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The Rachel Maddow Show, Transcript 03/16/15

Guests: Chuck Schumer, Joe Berlinger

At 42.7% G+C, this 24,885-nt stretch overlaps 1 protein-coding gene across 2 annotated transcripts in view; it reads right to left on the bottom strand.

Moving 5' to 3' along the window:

RACHEL MADDOW, MSNBC HOST: I take the monkey picking stocks approach to the bracket, because I don`t follow college basketball at all. CHRIS HAYES, "ALL IN" HOST: The person that always wins, that`s the other thing. The monkey picking stocks always wins. MADDOW: I pick the mascots I think might win in fake fight between the mascots. (LAUGHTER) HAYES: I literally saw a bracket today, there`s a team in the bracket named Wolford, W-o-l-f-o-r-d. I never heard of that. MADDOW: All the way. They`re going all the way. HAYES: Wolford wins. MADDOW: Thanks, man. Take it easy. HAYES: Yes. MADDOW: Thanks to you at home as well for staying with us for the next hour. Happy March Madness. Happy Monday. Today, we learned about a thing that Democrats and Republicans agree on. And I should say this is the first time ever that both parties have agreed this much about this one thing. It`s really interesting. It`s a new Gallup poll out today. In this Gallup poll, we learned that Democrats and Republicans agree that they very much dislike both Democrats and Republicans. Yay! Look at this. Neither major party cracks 40 percent favorability in latest poll. This is the only time, the first time since Gallup started tracking the parties` images this way in 1992 that neither party has gotten to 40 percent. And you can see the way that it`s changed for the two parties over time. This is favorable opinion for the Democratic Party in blue, and the Republican Party in red. You can see both parties have their ups and downs. 2005 was a particular low for the Democrats. That was after John Kerry failed to beat George W. Bush in the presidential election in `04. Only 46 percent of Americans viewed Democrats favorably that year. But it was an OK year for Republicans. Republicans were up at 56 percent. That was more than reversed in 2009 after President Obama was re- elected. Look, Republicans all the way down at 34 percent. But the Democrats were way up at 55 percent. So, there have been times in our history when one party dipped way down below 40 percent, but that usually meant people were just being drawn to the other party. So, one party goes down below 40 percent, the other goes way up. That`s the way it`s worked for a quarter of a century until now. Now, only 37 percent of Americans have a favorable opinion of Republicans. While a whopping 39 percent have a favorable opinion of Democrats. Nobody gets above 40. That has never happened before. Congratulations, modern American politicians. America dislikes you in historically epic terms. And those numbers come on the heels of another poll out late last week also from Gallup that showed when you ask people, what do you think is the most important problem facing this country today? Look at the answers. The percentage of people who answered that race relations is our most important problem is 4 percent. The situation in Iraq and with ISIS, also 4 percent of people think that`s the most important problem facing America today. The state of our education system, the proportion of Americans who think education is the most important problem in the country. That`s 6 percent. Immigration, most important problem in the country, that`s 7 percent. Unemployment, 10 percent of the country thinks that`s the most important problem facing this country today. But by far, the highest percentage of respondents when you ask Americans, what is the most important problem facing America today? The highest percentage of respondents say that biggest problem in the country is the government. The biggest problem facing our country today is that our government is terrible. Dissatisfaction with the government, problem numero uno by a mile. So, like, whatever the opposite is of this feeling. That is how Americans feel about our major political parties and our government as a whole. The opposite of how Snow White is feeling right there. Just terrible. Terrible. But, you know, there is a cure for this. It exists. I think there are probably, depending on who you are, many kinds of cures for this depression and cynicism. But here`s the cure that is really important in today`s news, this little girl, with the pigtails, pigtail braids there in the glasses. She grew up in the 1960s in Durham, South Carolina, Little African- American girl growing up in South Carolina in the 1960s. She went to a mostly white elementary school. And as a little black girl at the mostly white elementary school, she did so well on standardized testing that the school asked her to take the test again. They did not believe that she could do as well as she did on that test and so they asked her to tame it again. Undaunted she took the test again and she got an even better score than she did the first time. 1977, that same little girl went on to become the valedictorian of her high school class, but her high school in Durham, South Carolina, got nervous it they named a black student to be the valedictorian by herself, it might cause a social uproar, might upset people. So, even though she was the valedictorian her high school made her share being the valedictorian with two other kids so there would be less focus on her, less upsetting for everyone. But she was the valedictorian. She was number one. She went on to Harvard as an under grad, she stayed at Harvard for law school. She excelled. When she graduated from Harvard Law, this little girl had to prove to her elementary school that she really was as smart as she was. She got a super fancy high-paying job at a private law firm. She stayed at that private law firm for six years or so before she quit. And she did quit that fancy private law firm job. She quit and she took her Harvard degrees and she decided that she wanted to use her education and her experience to instead go work for the government, to go work for this country. To do that, she took a 75 percent pay cut from her fancy law firm job. A 75 percent voluntary pay cut, so she could go work for the U.S. attorney`s office for the eastern district of New York. Because that work, that work as a public servant was more meaningful to her than the cash that she was raking in at this private law firm. And at the U.S. attorney`s office, she has had just an incredible career. She prosecuted one of the most high profile police abuse cases in New York City history. She won terrorism cases one after the other, including against a man who planned to blow up the Federal Reserve. She busted a big, scary story. It was a ring of convenience store owners, this criminal ring that was bringing immigrants into the country and then using them at convenience stores as slave labor. She exposed that and busted it up. She was also known, famously known, for prosecuting corrupt politicians, like Pedro Espada and William Boyland Jr., both New York state Democrats. She prosecuted them both. She also prosecuted Republican Congressman Michael Grimm. This star prosecutor who could be making bank at some private law firm somewhere who previously had, she gave that up because she wanted to do meaningful work serving her country and she has been good at everything she has ever done. But she as a prosecutor has excelled at prosecuting corrupt public officials, the kinds of public officials who make people hate public officials. Her life`s work has really embodied public service as a noble pursuit. She was and is the best our country has to offer. She`s had an unimpeachable career as a government employee and a public servant. But despite all that history, we apparently are not going to be allowed to have her as our next attorney general because Congress won`t vote on her. They won`t hold a vote on her. It`s not that they will vote no, they won`t allow her to be voted on. She, of course, is Loretta Lynch, currently the head of that eastern district of New York office where she started all those years ago. She`s now the U.S. attorney for the eastern district of New York. She was nominated to be attorney general by President Obama four months ago. She would replace Eric Holder as our next attorney general if the Senate would ever allow a vote on her nomination. She was nominated for attorney general back before President Obama nominated Ash Carter to be the next defense secretary. President Obama nominated Loretta Lynch and then he nominated Ash Carter. The two of them both sailed through their confirmation hearings. There have been no substantive objections to either of them. But you want to know the difference between them? The difference between them now is he has already been confirmed as defense secretary, and is working as our nation`s defense secretary. She`s still waiting even for a vote. He`s been confirmed long enough already that he`s already started delaying the end of one of our wars, the war in Afghanistan. Ash Carter is on the job and unending wars already. Busy man. Loretta Lynch, valedictorian, unimpeachable record, incredible successful prosecutor, she has not even had a vote in the Senate. She is still waiting. And now, Senate Republicans say they`re not going to vote on her nomination unless Democrats give in on a totally unrelated piece of legislation that has nothing to do with her and that both parties are fighting about right now in Congress. Republicans are holding Loretta Lynch`s nomination hostage on that unrelated matter. And, you know, when you read about this on its merits, inexplicable treatment of Loretta Lynch by Republicans though they admit they have nothing substantive against her, when you read these stories, there`s always a mention of Ed Meese`s name keeps popping up in these stories about what`s happening with Loretta Lynch right now. Loretta Lynch has waited the longest for a vote of any attorney general nominee ever in history except for Ed Meese. Quote, "The last to undergo such a lengthy confirmation process was Ed Meese." You keep seeing that reference everywhere. Here`s the thing about Ed Meese, here`s the thing about President Reagan`s nominee for attorney general, Edwin Meese. A special court appointed independent counsel had to investigate Ed Meese while awaiting a Senate vote on his attorney general nomination because he had failed to disclose some special interest-free loans that he received on his financial disclosure forms. There were allegations that he`d given jobs to people who had done financial favors for him and, and, and, and, and. That humiliating lengthy detailed investigation into his potential ethical misdeeds, that was the reason Ed Meese had to wait so long for a vote as attorney general. And in the end, this court-appointed independent counsel issued an almost 400-page report in which he found Ed Meese had no committed crimes but the report, quote, "declined to evaluate his ethical qualifications for holding such a high office." Can we agree we should not be comparing Ed "400-page ethics report" Meese with Loretta Lynch about whom there`s not an ethical peep? These are not the same. Ed Meese had to wait a long time for a vote for a reason, for a real reason about him. There is no reason why Loretta Lynch is still waiting and why we as a country are still waiting. Loretta Lynch is the embodiment of what it should mean to be a selfless public servant. The fact that she exists, her life`s work is the antidote to all that polling about how much Americans dislike our government right now. But in this particular iteration of Washington that we suffer through right now, how our government is functioning right now, none of that seems to be making any difference right now. It`s just amazing. Joining us now is Senator Chuck Schumer. He`s the third ranking Democrat in the United States Senate. Senator Schumer, thank you so much for being here. SEN. CHUCK SCHUMER (D), NEW YORK: Good evening. MADDOW: Senator McConnell says there will not be a vote to confirm Loretta Lynch as attorney general until an unrelated bill on human trafficking is resolved. Do you take him at his word that there would even be a vote on her allowed at that point? SCHUMER: Well, who knows? We were totally befuddled when he withdrew his promise to vote on Loretta Lynch this week. There`s no good reason for it as you mentioned. I sat through the hearings. They didn`t lay a glove on her. She was perfect. One of the best witnesses I`ve seen. Her record is exemplary. They have not found a single thing wrong with Loretta Lynch and they keep coming up with excuses as to why they won`t go for her and it just is disgraceful. There`s a human trafficking bill on the floor. Well, we need an attorney general to look at human trafficking. We have ISIS and terrorism and all these things. We need an attorney general to deal with this and they are holding her up. And I`ll tell you one thing, Rachel, Mitch McConnell came in bragging that he`d govern. Well, they can`t even pass a trafficking bill and now they can`t even pass or put on the floor of the Senate an exemplary nominee who no one has a word of criticism about. And I know her. I recommended her to the president -- to President Clinton back in `99. And then, she was so good, I recommended she come back again in 2009. She`s been one of the best U.S. attorneys we`ve ever had, and, again, she has a long record and they can`t find one thing of fault with her. One thing. MADDOW: Senator Schumer, one of the things that has sort of befuddled me about this is that the objections to her seem to not be about her, seem to not be about her record or her answers to the committee. They were raised objections about President Obama`s immigration policies or about this unrelated bill about trafficking which also has nothing to do. Why pick her as the nominee to hold up in protest of the unrelated things? Why not stall Ash Carter? Why not stall judicial nominees? Why her? SCHUMER: Well, that`s a great question. One thing you can be sure of, it`s not due to her qualifications, who she is, her views, how good an attorney general she`d be. None of them dispute that. So, you have to ask yourself why, and there are a lot of different explanations. MADDOW: Senator Schumer, do you have faith in your own strategy, in the Democrat strategy more broadly, the White House strategy, to try to pressure the Republicans into allowing a vote and trying to pressure them into making this happen? SCHUMER: Yes. Absolutely. I believe she eventually will be confirmed, but this is just -- it shows how for all the claims that they know how to govern, they don`t know they`ve had not one good week since we`ve come back. They let their hard right wing pull them in all kinds of different directions. On the trafficking bill, that should have been an easy bill to pass. It was bipartisan. They snuck in an expansion of the Hyde Amendment. Here with Loretta Lynch who they promised to put on the floor, they can`t even get their act together to do that. And my guess is that the hard right wing is pulling at McConnell, pulling at Boehner, and making it impossible for them to govern because the hard right wing has no idea of how no govern, nor do they even care. The only good news of this, Rachel? MADDOW: Uh-huh. SCHUMER: All of this starts building the case the Republicans shouldn`t be in charge and helps us win the presidency in 2016, take back the Senate and if they keep this up, even the House. MADDOW: Senator, one last question for you on strategy on this. The delay on Loretta Lynch`s nomination I think is just now starting to get traction as sort of a political outrage story because there aren`t any substantive objections to her. If there does start to be a large external source of pressure on this, if activists groups and interest groups start pushing for this, do you think that would make it more likely or less likely that a vote would eventually come through? Right now, she`s been seen as not only a noncontroversial, but totally nonpartisan cause. If people start pushing for her, do you think that makes just a stronger push back? SCHUMER: You know, because they have nothing bad to say against her, they can`t find a single thing, I think the pressure from these groups will actually help, not hurt. The more this issue was highlighted, the more it`s shown that most Americans, many Americans just object to this kind of behavior of the Republicans. The more it will help. So, I would encourage groups to push forward, write and call their senators. Again, because this nominee is so uncontroversial, is so excellent, is so outstanding, the more focus it gets, the quicker her confirmation will be. MADDOW: Senator Chuck Schumer, thanks for being with us tonight, sir. I appreciate it. SCHUMER: Thanks, Rachel. MADDOW: I should tell you -- I said Loretta Lynch went to Durham High School in Durham. She did go to Durham High School in Durham, but in Durham, North Carolina, not Durham, South Carolina. I attribute that entirely to the fact that it`s Monday. I`m very sorry. All right. Lots more ahead. Please stay with us. (COMMERCIAL BREAK) (BEGIN VIDEO CLIP) ANDREW JARECKI, DIRECTOR, "THE JINX": I want to show you the envelope that that letter came in. Would you read me the address on this envelope? ROBERT DURST: Robert Durst, 42467 Wall Street, New York, New York, 10005. JARECKI: And who you sent it to? DURST: Susan Berman, 15727 Benedict Canyon, Beverley Hills, California. Beverly spelled wrong. California, 90210. Which is, you know, the zip code that you want in Beverly Hills but you just didn`t want Suzy`s neighborhood. (END VIDEO CLIP) MADDOW: That was a clip from the conclusion of the HBO documentary series "The Jinx" which aired on HBO last night. As you have probably heard today, there was a very dramatic development that took place yesterday just before that episode aired involving the man who you just show in that clip. There are some late developments tonight on this very strange story that`s developing very rapidly right now and that`s just ahead. Stay with us. (COMMERCIAL BREAK) MADDOW: This is what a brain looks like when you take a picture of it. This is a brain scan made by magnetic resonance imaging better known as an MRI. If you ever had an MRI, God bless you. When you get an MRI for your brain, they have to slide you inside this giant machine. The room is freezing. The machine sounds like mean little elves pounding away with little hammers. Unless you`re a particularly blissed out person or they`ve given you drugs, you`re basically guaranteed to feel stressed out and totally claustrophobic during the whole long time the scan is being done. And the whole long time the scan is being done, obviously, you`re also worried something`s wrong with your brain, because why else would you be in this big terrifying machine? And then, if all goes well they slide you back out of that big machine and there for you and your doctors is the result of the scan of your brain. If your brain is healthy, it will look something like this. You can see the two halves of your brain, the hemispheres. You can see the overall shape of your skull. You can see some of the wrinkles of your brain tissue filling your skull. You get a picture like this, hooray, you have a healthy brain. Inside that brain is the machinery that makes you you, right? You with your thoughts and your memories and impulse and habits. All of it right there. That`s a normal brain. Now, look at this. This is a picture of what is not a normal brain, because as you can see in this picture, this brain has a giant hole in it, that big dark spot on the upper left side. The brain you see here is missing 20 percent of its frontal lobe. Frontal lobe is the part of the brain that helps us make decisions about right and wrong and allows us to control our impulses. They say the frontal lobe is the home of executive function. By which you get to the boss of yourself, right, you get to control yourself, the frontal lobe. This brain is missing 20 percent of the frontal lobe. It`s missing a little less than 8 percent of its overall mass. A big chunk of that brain is just gone. It`s kind of scary to see, right? That`s a living person. And that wrecked looking brain belongs to this living man. He`s a prisoner on death row in Missouri. His name is Cecil Clayton. Cecil Clayton lost that big chunk of his brain in a saw mill accident in 1972. He was running a saw and a chunk of wood broke free from the saw and smashed through his skull. And surgeons did emergency brain surgery. They were able to save his life, but they had to cut out a fifth of his frontal lobe in order to save him. After that accident, Cecil Clayton`s IQ plummeted to the level of being disabled. He apparently began hallucinating, hearing voices. He had trouble controlling his anger. At one point, he asked to be hospitalized. Years later, more than 20 years later in 1996, on the night before Thanksgiving that year, Cecil Clayton killed a police officer in southwest Missouri. The officer was responding to a domestic violence call. Mr. Clayton shot the officer at close range while he was still in his patrol car. It seems like it happened fast. The officer was still not only in his control car, he still had his seat belt fastened and the car running and his gun was still in his holster. For that violent and terrible crime, Cecil Clayton was sentenced to death. He`s been in prison ever since. He`s the oldest man on death row in Missouri at the age of 74. And since he has been in prison he and his brain with the giant hole in it have been evaluated over and over by experts both from the state and for his own defense team. Interestingly, he has never had a hearing, a formal hearing, to determine whether he is competent enough to undergo execution, to determine literally whether he legally has the brain to be able to understand what`s happening to him and why. In Missouri, a person can`t legally executed if as a result of a mental disease or defect, he lacks capacity to understand the nature and purpose of the punishment about to be imposed upon him. Cecil Clayton`s lawyers say, yeah, he`s absolutely incompetent by that definition because of his terrible brain injury. But he has never had an official hearing to determine legally whether he was competent enough to undergo execution, never had that hearing. His trial lawyer didn`t ask for one. State law right now does not allow him to ask for one after his conviction. The state says that he is fit for execution. They`re planning to kill him by lethal injection tomorrow. His lawyers are now asking the United States Supreme Court to intervene. Their petition cites exam after exam after exam showing that Cecil Clayton cannot think or reason properly, showing that he barely managed life outside of prison before his crime. And he now can`t manage routine tasks inside prison, even just things like using a phone or ordering something at the canteen in prison. He can`t do it. On page 3 of this petition to the Supreme Court, his defense team has included for the Supreme Court justices to see a picture of his brain. I mean, you could try as a prisoner to seem psychotic or adult or slow. People do try that. This, on the other hand, this is an actual prisoner of a Missouri state prisoner on death row with a hole in his brain. We talked to his legal team tonight. They told us that they filed their paperwork tonight for a U.S. Supreme Court appeal. They say they don`t expect to hear anything until tomorrow. But again, tomorrow is when this execution is scheduled to take place. Missouri has been executing prisoners at the rate of one a month since late 2013. The next guy up in Missouri quite literally has a giant hole in his brain, but they are planning on killing him at 6:00 p.m. local time tomorrow. They say he`s fully competent to face that. We will keep you posted as we learn more. (COMMERCIAL BREAK) MADDOW: At this hour on Friday night, we reported on a monster storm that was tearing its way through the South Pacific. This is what that storm left behind. This is the tiny island nation of Vanuatu. It has entire national population that`s about the same size of that of Ft. Wayne, Indiana. About 250,000 people in that nation spread across dozens of inhabited islands. And Vanuatu took a direct hit from this cyclone which hit this weekend with winds of more than 200 miles an hour. The storm leveled the capital city of Vanuatu, reportedly destroyed or damaged 90 percent of the buildings in the capital city. The death toll at this point is still unclear. 24 people have been confirmed dead. But all day today, officials have been cautioning they`ve had no contact whatsoever with the nation`s outer islands. Those outlying islands are believed to have taken the brunt of the storm and nobody seems to know what they`re going to find once they`re finally able to get out there. But, again, just with what has been seen in the capital, the death toll tonight stands at 24. That number is expected to rise. We`ll be right back. (COMMERCIAL BREAK) MADDOW: On January 31st, 1979, a student at Hope College at Holland, Michigan, named Janet Chandler, she was working the front desk at her hotel job when she was abducted, and raped and murdered. She was 22 years old. And that brutal case remained unsolved for 25 years. The police had no suspects. They had nobody to arrest. Twenty-four years after she was abducted in 2003, a group of journalism students at Hope College in Holland, Michigan, they started to make a documentary about her case. About this cold case killing, in an effort to re-explain just what happened, to try to answer the case`s unanswered questions, the students at Hope College interviewed family members, interviewed local law enforcement about the investigation. And they did a documentary about it and their documentary aired on the local public TV station 25 years to the day after Janet Chandler`s body had been discovered. And that documentary sparked renewed interest in the case. Police re-opened their investigation. They assigned four detectives to work on the case who started traveling across the country. They conducted over 300 interviews. That documentary paired with renewed and amped up police effort ultimately led to six people being convicted in Janet Chandler`s death, more than a quarter century after she had been killed. It was just an amazing thing. It was also a very rare thing. A more famous example of documentary investigation changing the course of a murder case is Errol Morris` "The Thin Blue Line". "The Thin Blue Line" is a phenomenal piece of film making and one of the most influential documentaries ever made. It`s about 1976 murder of a Dallas police officer and the conviction of Randall Adams in that police officer`s death. The interviews and evidence Errol Morris collected in the course of making the film led to Randall Adams` conviction being thrown out and his release from jail after 12 years behind bars. You`ve probably also heard of HBO`s hit documentary series "Paradise Lost", which began as a documentary as the West Memphis Three, three teenagers in West Memphis, Arkansas, convicted and sentenced to life in prison in 1994 for the deaths of 3 kids who were murdered in West Memphis. The three-part documentary kept that case in the public eye for 15 years. That public attention and the hard questions about the convictions in that case spurred people across the country to push for those convictions to be overturned. Ultimately, after almost two decades behind bars, the prosecutors in Arkansas struck a deal with the West Memphis Three that secured their release from jail in 2011. Now, today, the only thing anybody has been talking about all day today is the three deaths, two of which have never been solved, that have a connection between them a man named Robert Durst. Robert Durst has long been suspected but never charged in the disappearance of his wife, Kathy, back in 1982. In 2000, his friends and de facto spokesperson Susan Berman, she was found dead in her Los Angeles Department. In 2003, Robert Durst was charged but acquitted in the gruesome death of his neighbor, a man named Morris Black, in Galveston, Texas. Mr. Durst admitted to dismembering Morris Black`s body but he was acquitted of murdering him. After arguing in court he only shot Mr. Black in self- defense. Three years ago, Robert Durst approached filmmakers Andrew Jarecki and Marc Smerling, and asked if he could work with them to tell his story. He agreed to participate in a documentary about him that they called "The Jinx." His decision to participate in that HBO documentary ultimately led prosecutors in Los Angeles to re-open their case in the death of Susan Berman. She`s the woman who was shot to get in her Los Angeles apartment in 2000. Hours before the final episode in this documentary series was scheduled to air last night on HBO, hours before, Robert Durst was arrested in New Orleans by FBI agents. In the final episode that aired last night with him in custody, the filmmakers explained handwriting evidence they found that they contend may link Robert Durst to Susan Berman`s death. The filmmakers interviewed Mr. Durst about that handwriting evidence on camera, basically con fronting him with the evidence and challenging him to explain it. They also last night played this audio, which I`ll play here in just a moment. The audio was recorded after the interview while Mr. Durst was in the bathroom off camera, but still wearing his microphone. (BEGIN VIDEO CLIP) ROBERT DURST: There it is. You`re caught. What the hell did I do? Killed them all, of course. (END VIDEO CLIP) MADDOW: Did he mean that literally? That tape played last night on HBO has been headlined as Robert Durst`s confession to having killed the three people whose deaths that he has links to. It is absolutely unclear as to whether that actually was intended as a confession, and whether a court would view it that way, or whether a court would admit it as any kind of evidence. There`s also a question of when that happened. The filmmaker said over two years passed between when Robert Durst made that statement and when they actually found the audio and realized what it was. After Robert Durst`s arrest in New Orleans this weekend, just tonight, law enforcement authorities in Los Angeles have announced that they are charging Robert Durst with first-degree murder in the death of Susan Berman. It does not happen often that a criminal case and documentary effort get so entwined that it`s hard to tell them apart. But that is what is happening here. Joining us now for the interview is a man who knows some of these things, documentary filmmaker, Joe Berlinger. His "Paradise Lost" trilogy helped lead to the release of the West Memphis Three. Mr. Berlinger, thanks for being here. JOE BERLINGER, AWARD-WINNING DOCUMENTARIAN: My pleasure. MADDOW: I know every film is different. Every filmmaker is different and works differently. I wanted to ask you about the specific question about handing over information to the police, recognizing that you`re working on something that may affect either an ongoing investigation or an investigation that ought to be in law enforcement hands. When you`re working on a real case, not just a story, but a real case, how do you make those decisions? BERLINGER: Well, it`s very conflicting, because sometimes, as we know police and prosecutors get it wrong. With the West Memphis three they got it wrong. With the 325 DNA exonerations we`ve had, you know, since DNA has been invented, 20 of which are death row, people have gotten it wrong. So, you know, there`s a tension between doing your own investigation, but also not impeding upon an ongoing investigation. You know, I don`t know the facts surrounding Andrew Jarecki`s work. I think it`s a triumph of television. Last night`s finale was an amazing moment. But it does raise troubling issues that I think we as a documentary community, you know, need to address. And I can only speak for when I`m confronted with the situation what we chose to do. For example, in "Paradise Lost" in the original film, we were -- it was just -- we had been embedded in the community for about nine months prior to the start of the first trial. Right before the first trial was about to begin, we were given under bizarre circumstances a bloody knife. Now, these children had been stabbed repeatedly with a serrated knife that was consistent with the knife that we were given. We opened the knife up in our hotel room and saw blood embedded in the hinge. So, we were confronted with this moral dilemma. I mean, the moral dilemma was, gee, if we report this to HBO, this might shut down the film. But what do we do as good citizens? So, of course, we decided pretty quickly we had to inform HBO and Sheila Nevins, the head of documentaries called us back to New York. We had a meeting. I think very quickly, we all realized that good citizenship trumps whatever the outcome of our film may be. Now, we were concerned that, you know, so much about documentary making is about establishing trust and building a rapport and if we betrayed our subject by turning over a piece of evidence that they had given us, we were concerned that that would have serious ramifications to the film, but we decided we need to, you know, not interfere with an ongoing potential murder trial. You know, by withholding evidence. So we made the quick decision to turn it over, and as it turns out, we navigated that and in fact, that incident is in the film. But we felt very much so that it could shut the film down. I would like to think in 2015, remember, that was 1993, I would like to think in 2015 if that meeting were to happen between HBO and ourselves that we would all collectively come to the same decision. But I think what`s been missing from this dialogue is -- today -- is that I think there has been an ongoing erosion of the line between fiction and reality, between investigation and entertainment. And I get notes for the various networks that I work for all the time about making it more entertaining. So, when we do -- so when we do things like selectively withhold information until the right dramatic moment, or we do stylized recreations of incredibly painful events for those that you`re recreating those events for, when you put yourself on camera as an on-camera investigator, filmmaker, investigator, guilty as charged -- these are things that I think erode the sanctity of the journalism. I think that`s where we`ve been heading, you know? I don`t know what the answer is. I mean, again, "The Jinx" is an amazing piece of cinema and amazing television moment and has had, you said your opening, it`s rare documentarians can feel the direct impact of their work. So, it`s an amazing moment. And yet I am concerned about, you know, where this blurring of the line between fiction and entertainment, between, you know -- there`s a fine line between investigation and exploitation. There`s a fine line between balanced journalism and trial by television. MADDOW: Yes. BERLINGER: These are issues that I don`t have the answer to, but I think this case has brought into -- today`s events brought into focus. (CROSSTALK) MADDOW: Because of the way this has landed, the power of well- produced documentary film to present an un-rebutted case. BERLINGER: Yes. MADDOW: You know? That is your view of the world and the facts as you understand them as a filmmaker is a very, very powerful thing when you`re dealing with live suspects and live cases, it`s daunting. BERLINGER: Yes. MADDOW: Well, it`s great to have you here. BERLINGER: Thank you. MADDOW: Joe Berlinger, "Paradise Lost" trilogy, which was, of course, seminal in its own right. Even with that -- even without considering its effect on that real-life case. Thanks for being here. BERLINGER: Thank you. Appreciate it. MADDOW: All right. Lots still to come tonight, including a missing corpse that everybody is happy about. Everybody is happy that it`s missing. And also some Debunktion Junction. Stay with us. (COMMERCIAL BREAK) MADDOW: John Kerry is not running for president. Is that true or is that false? (BELL) MADDOW: True. John Kerry will not be running for president again any time soon for sure. Here`s how we know. That is Secretary of State John Kerry in Switzerland today unabashedly wearing head to toe spandex and a bike helmet. Secretary of State Kerry was spotted talking on his cell phone in Switzerland in the midst of high stakes ongoing negotiations with Iran over their nuclear program. The reason the secretary of state is walking strangely as he takes that call is because those are not normal I`m secretary of state shoes he`s wearing. Those are cycling shoes with the clips on the bottom which make you walk weird when you`re off your bike. Secretary Kerry stopped to take took that phone call in the middle of what had been a bike ride through Switzerland today, shortly after meeting with his Iranian counterpart for five hours. You can hear one reporter yelled at him as he rode by, "Any closer to a deal, Mr. Secretary?" See, as a presidential candidate you can`t do this. As secretary of state, though, come on, who cares? You can go out in a helmet if you want to. Even in Switzerland in front of reporters. Yes, I`m walking around in my little clippy shoes for the whole world to see. I`m working here. Stuff if it you can`t take the spandex. See if anybody tries to tell you John Kerry might be running for president again some day ever. Hereby debunk it with this video that proves he never will. Slam dunk. More debunktion ahead. Stay with us. (COMMERCIAL BREAK) MADDOW: "Red Dawn" was a movie made in 1984 I think about World War III. If you have not seen it and plan on watching it, you want to close your eye and cover your ears but not really. You can figure it out. "Red Dawn" is about the Soviet Union invading the United States and a group of mighty teenagers bands together to save America from Soviet occupation. Go, Patrick Swayze, Charlie Sheen, Jennifer Gray, "Red Dawn", whoo! "Red Dawn" weirdly was the name of a U.S. military operation conducted on December 13th, 2003, that resulted in the capture of Iraqi President Saddam Hussein. Saddam Hussein was found hiding underground in a village outside his hometown of Tikrit. After he was taken into custody, he was tried by an Iraqi tribunal. They convicted him of crimes against humanity. They sentenced him to death by hanging. Three years later, American troops handed him over to a newly trained unit of the Iraqi national police. That unit took him to a small room that had been set up just for that purpose. It was reportedly cold. It smelled bad. His executioners wore black ski masks. While everyone in the room prayed out loud right before the execution, some of the guards started shouting Muqtada. Muqtada. Muqtada. As in Muqtada al Sadr, the Shiite cleric who commanded a huge Shiite militias implicated in some of the worst sectarian fighting in Iraq at the time. The trial of Saddam Hussein was supposed to represent a new beginning for Iraq, right? The newly formed Iraqi national police were supposed to represent everyone in Iraq, but the Saddam execution was a sectarian triumphalist horror show. And now, as the Iraqi government, which, again, is supposed to stand for everybody, as they are waging a battle to regain control of Tikrit, Saddam`s hometown from ISIS, we`re learning that the lavish mausoleum that housed the tomb of Saddam has been destroyed. This is "A.P." footage from south of Tikrit. It was the tomb of Saddam Hussein. It`s been completely leveled and destroyed, as you can see here. Reports are that it was intentionally destroyed by Shiite-backed militias, who`ve been fighting alongside the Iraqi army in this offensive against ISIS. One other video that was posted of the site recently shows soldiers celebrating, directly addressing and taunting Saddam. (BEGIN VIDEO CLIP) UNIDENTIFIED MALE: Where can we fight you? Where are you, Saddam? You coward! Where are you? Today is a day for mujahideen (fighters). Revenge! Revenge! Revenge! (END VIDEO CLIP) MADDOW: Firing into the rubble, revenge, revenge, revenge. Saddam Hussein`s actual body is not there anymore. His actual body was reportedly moved out of that mausoleum last year to an unknown location. I wonder what would have happened to it by now had they left it there? The forces spearheading the offensive in Tikrit comprise 3,000 Iraqi government troops and about 20,000 Shiite militiamen, including members of the Iranian revolutionary guard, and members of Muqtada al Sadr`s Brigade. They`re all involved, which is very awkward for the United States of America, because their side, the Muqtada al Sadr side, the Iranian revolutionary guard side, the Shiite militia side, with a very small number of Iraqi government troops, that is the side that we are technically also on the side of in the fight against ISIS. And they do not necessarily see this as a fight to defeat ISIS like we do, but rather a centuries-long sectarian war in which this is just the latest battle. This video today from the tomb of Saddam in Tikrit yet another reminder of that. (COMMERCIAL BREAK) MADDOW: Hoot, hoot, Debunktion Junction, what`s my function? All right. First up, today, you may have seen new reporting about David Petraeus, the best known American general of his generation. After commanding the American war effort in both Iraq and Afghanistan, he was serving as CIA director when he stepped down suddenly following revelations that he`d had an extramarital affair. That same investigation that turned up evidence of the affair also eventually turned up evidence that General Petraeus had passed classified information to his mistress. Well, two weeks ago, General Petraeus agreed to plead guilty to a misdemeanor related to his handling of classified information. He lost a security clearance. He`s going to have to pay a substantial fine. He`s theoretically facing prison time although it looks like he`ll get probation. But still, General Petraeus to plead guilty. All that a surprise today when it was reported General Petraeus, fresh off this planned guilty plea is apparently back in D.C. consulting with the White House on the fight against ISIS in Iraq? That can`t be true, can it? (BELL) MADDOW: True. White House Press Secretary Josh Earnest confirmed that the today in his daily briefing. (BEGIN VIDEO CLIP) JOSH EARNEST, WHITE HOUSE PRESS SECRETARY: He is regarded as an expert in it comes to the security situation in Iraq. So I think it`s, it makes a lot of sense for senior administration officials to on occasion consult him for advice. REPORTER: And any particular security precautions that you take on this situation, given his legal entanglements? EARNEST: Not that I`m aware of. (END VIDEO CLIP) MADDOW: Not that I`m aware. General Petraeus has just been stripped of his security clearance, agreed to plead guilty to a misdemeanor, potentially has to pay a $40,000 fine and maybe even go to jail. But in the meantime, he`s consulting with White House on what to do in Iraq. Are they letting him see classified information? That is a thing that is happening right now in real life. (BELL) MADDOW: Thank you. Next up, true or false, a New York congressional candidate is campaigning for that seat in Congress by promising that he will not post naked photos of himself online. Is that a real-life campaign pledge? True or false? (BELL) MADDOW: Also true. Yes. His name is Daniel Donovan. He`s the New York Republican congressional candidate campaigning on the pledge that he is too old to know how to put a naked photograph of himself on the Internet. New York congressmen have recently been plagued by a string of embarrassing scandals. Shirtless craigslist hunk Chris Lee, nonconsensual staff tickle monster, Eric Massa, naked texter Anthony Weiner, so this guy is now running to join those dubious ranks and win the Michael Grimm seat. And he`s campaigning on the promise that he`s too old to be too gross. And I`m not paraphrasing the campaign pledge. This is his quote directly to "The New York Observer", quote, "I am too old to know how to put a naked photograph of myself on the Internet." So, vote for me. (BELL) MADDOW: Best campaign t-shirts ever. Now, it`s time for "THE LAST WORD". Ari Melber is sitting in for Lawrence tonight. Good evening, Ari. THIS IS A RUSH TRANSCRIPT. THIS COPY MAY NOT BE IN ITS FINAL FORM AND MAY BE UPDATED. END